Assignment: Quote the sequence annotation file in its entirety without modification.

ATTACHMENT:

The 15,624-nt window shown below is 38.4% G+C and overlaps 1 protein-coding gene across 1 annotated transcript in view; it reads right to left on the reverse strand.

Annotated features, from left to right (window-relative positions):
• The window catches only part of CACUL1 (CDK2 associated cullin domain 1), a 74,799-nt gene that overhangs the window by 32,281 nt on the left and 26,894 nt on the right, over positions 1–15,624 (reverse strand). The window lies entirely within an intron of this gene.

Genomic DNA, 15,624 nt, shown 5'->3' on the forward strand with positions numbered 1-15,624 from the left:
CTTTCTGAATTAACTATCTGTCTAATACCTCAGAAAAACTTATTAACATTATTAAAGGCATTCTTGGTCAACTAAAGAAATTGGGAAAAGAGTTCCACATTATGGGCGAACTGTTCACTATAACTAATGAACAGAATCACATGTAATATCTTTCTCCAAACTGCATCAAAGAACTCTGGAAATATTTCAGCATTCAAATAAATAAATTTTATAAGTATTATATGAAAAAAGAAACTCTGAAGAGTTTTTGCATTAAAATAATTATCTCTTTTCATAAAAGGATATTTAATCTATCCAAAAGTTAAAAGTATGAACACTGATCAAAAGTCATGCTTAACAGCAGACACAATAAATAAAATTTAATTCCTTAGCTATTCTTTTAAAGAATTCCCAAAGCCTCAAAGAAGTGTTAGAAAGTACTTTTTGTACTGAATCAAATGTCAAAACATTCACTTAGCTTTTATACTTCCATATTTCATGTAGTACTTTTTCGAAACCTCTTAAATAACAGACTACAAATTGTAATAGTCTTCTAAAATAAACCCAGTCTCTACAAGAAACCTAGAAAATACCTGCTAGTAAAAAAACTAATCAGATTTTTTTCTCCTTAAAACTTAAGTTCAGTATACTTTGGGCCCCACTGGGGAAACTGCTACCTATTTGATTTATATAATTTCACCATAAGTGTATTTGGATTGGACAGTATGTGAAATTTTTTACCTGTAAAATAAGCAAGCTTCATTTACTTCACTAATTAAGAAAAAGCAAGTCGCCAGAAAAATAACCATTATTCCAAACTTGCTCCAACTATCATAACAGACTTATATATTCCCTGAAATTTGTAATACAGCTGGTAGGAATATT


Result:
The 15,624-nt window shown below is 38.4% G+C and overlaps 1 protein-coding gene across 1 annotated transcript in view; it reads right to left on the reverse strand.

Annotated features, from left to right (window-relative positions):
• The window catches only part of CACUL1 (CDK2 associated cullin domain 1), a 74,799-nt gene that overhangs the window by 32,281 nt on the left and 26,894 nt on the right, over positions 1–15,624 (reverse strand). The window lies entirely within an intron of this gene.

Genomic DNA, 15,624 nt, shown 5'->3' on the forward strand with positions numbered 1-15,624 from the left:
CTTTCTGAATTAACTATCTGTCTAATACCTCAGAAAAACTTATTAACATTATTAAAGGCATTCTTGGTCAACTAAAGAAATTGGGAAAAGAGTTCCACATTATGGGCGAACTGTTCACTATAACTAATGAACAGAATCACATGTAATATCTTTCTCCAAACTGCATCAAAGAACTCTGGAAATATTTCAGCATTCAAATAAATAAATTTTATAAGTATTATATGAAAAAAGAAACTCTGAAGAGTTTTTGCATTAAAATAATTATCTCTTTTCATAAAAGGATATTTAATCTATCCAAAAGTTAAAAGTATGAACACTGATCAAAAGTCATGCTTAACAGCAGACACAATAAATAAAATTTAATTCCTTAGCTATTCTTTTAAAGAATTCCCAAAGCCTCAAAGAAGTGTTAGAAAGTACTTTTTGTACTGAATCAAATGTCAAAACATTCACTTAGCTTTTATACTTCCATATTTCATGTAGTACTTTTTCGAAACCTCTTAAATAACAGACTACAAATTGTAATAGTCTTCTAAAATAAACCCAGTCTCTACAAGAAACCTAGAAAATACCTGCTAGTAAAAAAACTAATCAGATTTTTTTCTCCTTAAAACTTAAGTTCAGTATACTTTGGGCCCCACTGGGGAAACTGCTACCTATTTGATTTATATAATTTCACCATAAGTGTATTTGGATTGGACAGTATGTGAAATTTTTTACCTGTAAAATAAGCAAGCTTCATTTACTTCACTAATTAAGAAAAAGCAAGTCGCCAGAAAAATAACCATTATTCCAAACTTGCTCCAACTATCATAACAGACTTATATATTCCCTGAAATTTGTAATACAGCTGGTAGGAATATT